war crimes in Ukraine

The Tribunal for Putin (T4P) global initiative was set up in response to the all-out war launched by Russia against Ukraine in February 2022.

Crippling fine against Crimean Tatar newspaper accused of ‘discrediting’ Russia’s army

Halya Coynash
Russia will not tolerate any independent media, and Qirim has not been cowered into silence
Bekir Mamutov with his newspaper Qirim Photo posted by Mejlis leadr, Refat Chubarov
Bekir Mamutov with his newspaper Qirim Photo posted by Mejlis leadr, Refat Chubarov

The Russian-controlled ‘Kievsky district court’ in occupied Simferopol has imposed a massive 300 thousand rouble fine on the Crimean Tatar newspaper Qirim over an article explaining why Crimean Tatars should not take part in Russia’s war against Ukraine.  The article was from September 2022 when Russia’s so-called partial mobilization’ appeared to be disproportionately targeting Crimean Tatars. Since Russia’s conscription and mobilization of any Crimeans, as well as its full-scale invasion of Ukraine, are in flagrant violation of international law, the content of the article should not have been contentious.  Russia, however, is actively applying repressive legislation hastily introduced within days of its full-scale invasion with their aim very clearly to silence protest over its aggression.  Both the newspaper and its Chief Editor, Bekir Mamutov, were charged under Article 20.3.3 of Russia’s Code of administrative offences, which supposedly prosecutes people for circulating information “aimed at discrediting the use of the Russian Federation’s armed forces to defend the interests of the Russian Federation and its citizens, to support international peace and security as part of the demilitarization and denazification of Ukraine”.  In occupied Crimea, this charge has been used against Crimeans for playing or singing Ukrainian patriotic songs, for a Ukrainian flag or the Trident, as well as for any expression of opposition to the war. It has often been combined with other, equally repressive, administrative charges, with people jailed for up to 15 days. 

In reporting the fine on 8 June, Crimean Discourse noted that Qirim’s only source of funding is from subscriptions, and that such a large fine is, therefore, a huge blow.  Crippling the newspaper may well be the plan.  Within a year of its invasion, Russia had crushed almost all independent media in occupied Crimea, and any remaining independent newspaper like Qirim would be likely to come under attack for its truthful reporting.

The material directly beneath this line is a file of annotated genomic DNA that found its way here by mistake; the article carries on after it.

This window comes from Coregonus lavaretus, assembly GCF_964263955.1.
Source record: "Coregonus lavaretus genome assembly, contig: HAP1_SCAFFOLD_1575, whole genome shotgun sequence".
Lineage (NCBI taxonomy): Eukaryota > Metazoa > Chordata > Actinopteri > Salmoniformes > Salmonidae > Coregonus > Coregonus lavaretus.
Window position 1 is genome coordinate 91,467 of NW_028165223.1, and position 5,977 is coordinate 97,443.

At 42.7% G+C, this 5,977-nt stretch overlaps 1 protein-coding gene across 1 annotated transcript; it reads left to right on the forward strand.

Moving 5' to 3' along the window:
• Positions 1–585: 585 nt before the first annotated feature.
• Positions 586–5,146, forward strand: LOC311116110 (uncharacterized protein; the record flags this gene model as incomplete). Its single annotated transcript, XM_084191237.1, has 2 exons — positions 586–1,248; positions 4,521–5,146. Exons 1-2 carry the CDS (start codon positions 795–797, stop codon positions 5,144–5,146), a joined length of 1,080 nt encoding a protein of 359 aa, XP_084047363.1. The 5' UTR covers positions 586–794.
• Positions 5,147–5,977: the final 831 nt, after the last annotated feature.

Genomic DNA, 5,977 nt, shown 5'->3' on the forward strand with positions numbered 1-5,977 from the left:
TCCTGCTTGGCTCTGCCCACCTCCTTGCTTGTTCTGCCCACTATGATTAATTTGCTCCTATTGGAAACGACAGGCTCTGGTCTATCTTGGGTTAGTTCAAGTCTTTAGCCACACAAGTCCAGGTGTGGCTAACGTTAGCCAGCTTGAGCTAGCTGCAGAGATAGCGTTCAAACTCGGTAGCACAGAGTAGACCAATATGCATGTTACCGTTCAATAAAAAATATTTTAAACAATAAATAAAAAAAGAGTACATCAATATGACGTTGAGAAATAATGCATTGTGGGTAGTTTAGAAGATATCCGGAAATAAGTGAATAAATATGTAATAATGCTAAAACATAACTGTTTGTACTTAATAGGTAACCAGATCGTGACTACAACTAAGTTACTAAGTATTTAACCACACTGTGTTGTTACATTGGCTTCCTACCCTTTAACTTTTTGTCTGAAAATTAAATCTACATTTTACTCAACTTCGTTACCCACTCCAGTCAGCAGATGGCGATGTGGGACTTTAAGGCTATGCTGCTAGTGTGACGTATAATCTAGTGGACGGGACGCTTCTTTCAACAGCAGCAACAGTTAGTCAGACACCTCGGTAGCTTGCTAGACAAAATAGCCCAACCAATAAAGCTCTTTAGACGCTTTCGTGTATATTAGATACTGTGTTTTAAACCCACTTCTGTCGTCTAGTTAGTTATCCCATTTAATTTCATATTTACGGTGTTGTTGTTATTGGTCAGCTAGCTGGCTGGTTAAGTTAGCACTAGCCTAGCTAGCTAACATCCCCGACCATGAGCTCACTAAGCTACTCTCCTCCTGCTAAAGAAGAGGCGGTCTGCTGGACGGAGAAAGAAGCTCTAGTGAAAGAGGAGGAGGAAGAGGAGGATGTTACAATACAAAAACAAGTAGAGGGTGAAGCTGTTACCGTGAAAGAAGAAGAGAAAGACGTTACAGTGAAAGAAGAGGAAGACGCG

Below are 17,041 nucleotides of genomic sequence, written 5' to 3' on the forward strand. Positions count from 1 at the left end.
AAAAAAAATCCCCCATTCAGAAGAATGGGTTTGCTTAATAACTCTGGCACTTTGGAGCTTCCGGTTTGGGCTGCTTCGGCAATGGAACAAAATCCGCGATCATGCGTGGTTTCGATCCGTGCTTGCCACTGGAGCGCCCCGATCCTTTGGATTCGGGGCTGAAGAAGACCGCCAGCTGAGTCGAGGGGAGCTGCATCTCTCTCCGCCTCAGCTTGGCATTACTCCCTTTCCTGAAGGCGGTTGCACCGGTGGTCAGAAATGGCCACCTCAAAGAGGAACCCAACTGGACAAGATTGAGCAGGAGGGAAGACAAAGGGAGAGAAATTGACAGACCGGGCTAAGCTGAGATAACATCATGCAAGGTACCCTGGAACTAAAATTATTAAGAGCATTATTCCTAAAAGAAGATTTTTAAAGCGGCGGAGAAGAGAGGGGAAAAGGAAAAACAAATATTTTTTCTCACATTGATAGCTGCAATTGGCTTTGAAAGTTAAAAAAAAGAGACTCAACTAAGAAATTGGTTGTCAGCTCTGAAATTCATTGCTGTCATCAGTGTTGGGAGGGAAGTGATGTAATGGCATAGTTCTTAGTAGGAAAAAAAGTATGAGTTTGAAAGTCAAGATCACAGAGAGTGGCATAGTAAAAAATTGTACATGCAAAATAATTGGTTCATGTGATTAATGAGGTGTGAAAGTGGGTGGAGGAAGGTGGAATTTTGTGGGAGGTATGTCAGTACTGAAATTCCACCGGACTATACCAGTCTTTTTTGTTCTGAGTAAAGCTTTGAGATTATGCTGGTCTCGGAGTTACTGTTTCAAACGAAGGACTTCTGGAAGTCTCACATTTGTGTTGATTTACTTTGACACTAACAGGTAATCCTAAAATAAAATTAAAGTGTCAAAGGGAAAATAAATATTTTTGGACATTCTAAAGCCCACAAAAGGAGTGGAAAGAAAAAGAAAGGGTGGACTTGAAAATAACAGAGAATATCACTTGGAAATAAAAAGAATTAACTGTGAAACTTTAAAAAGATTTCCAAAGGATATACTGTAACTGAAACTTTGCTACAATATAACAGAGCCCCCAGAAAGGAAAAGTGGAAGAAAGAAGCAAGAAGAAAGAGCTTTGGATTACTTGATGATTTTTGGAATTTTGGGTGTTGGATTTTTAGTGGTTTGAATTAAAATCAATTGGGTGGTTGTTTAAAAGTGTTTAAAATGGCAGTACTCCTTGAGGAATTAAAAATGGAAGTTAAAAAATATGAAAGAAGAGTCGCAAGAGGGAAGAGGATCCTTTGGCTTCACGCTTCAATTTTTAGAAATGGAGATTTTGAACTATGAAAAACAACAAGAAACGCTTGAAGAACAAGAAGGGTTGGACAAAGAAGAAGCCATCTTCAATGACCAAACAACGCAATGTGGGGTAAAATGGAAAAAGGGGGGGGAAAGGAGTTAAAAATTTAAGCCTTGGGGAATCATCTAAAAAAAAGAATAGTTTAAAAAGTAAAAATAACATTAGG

As reported,  Russian occupation ‘police’ burst into the homes of 65-year-old Bekir Mamutov and of the founder of Qirim, Seiran Ibragimov (59) and carried out searches early on 17 May.  A search was also undertaken of the Qirim editorial office.   Two charges were initiated by V. Koreninksy from Russia’s notorious ‘Centre for countering extremism’ against both Mamutov and Qirim.  Mamutov has yet to be ‘tried’ on the ‘discrediting’ charge, while the exorbitant fine against Qirim will certainly be appealed against. 

The second charge was under Article 13.15 of Russia’s administrative code and refers to something termed ‘abuse of freedom of mass information’.  The prosecution is, quite literally, over Mamutov’s publication in Qirim of an excerpt from a United Nations report on the human rights situation in occupied Crimea.  The excerpt was about Russia’s unwarranted detentions and beating of people on occupied territory, and cited the torture of a Crimean Tatar in Kherson (while under Russian occupation) and the harsh conditions of SIZO No. 2, one of the remand prisons which Russia has opened in Crimea since its full-scale invasion of Ukraine.   The claim is that this article “circulated inaccurate information under the guise of facts, which posed the danger of harm to the life and health of citizens, property, the threat of mass infringement of public order and public safety”.

In trying to justify this second charge, the ‘Centre’ claimed that since 2017 up till the present day, the Russian occupation ‘police’ have received no information about the use of torture and ill treatment, and the SIZO No. 2 administration assert that the conditions “fully comply with the requirements of Russian legislation.”

Bekir Mamutov was prosecuted back in April 2021 under this same article over publication of a UN report which mentioned the Mejlis, or self-governing body, of the Crimean Tatar people.  Russia’s ban of this internationally recognized representative of the main indigenous people of Crimea in 2016 received international condemnation yet has remained in force to this day.  The excuse for the prosecution on that occasion was not the (clearly correct) content of the report, but the fact that Mamutov and the newspaper had not added words to the quote by mentioning that Russia has banned the Mejlis as ‘an extremist organization’.  A Russian-controlled ‘magistrate’s court’ found Mamutov guilty as charged and imposed a four-thousand rouble fine. 

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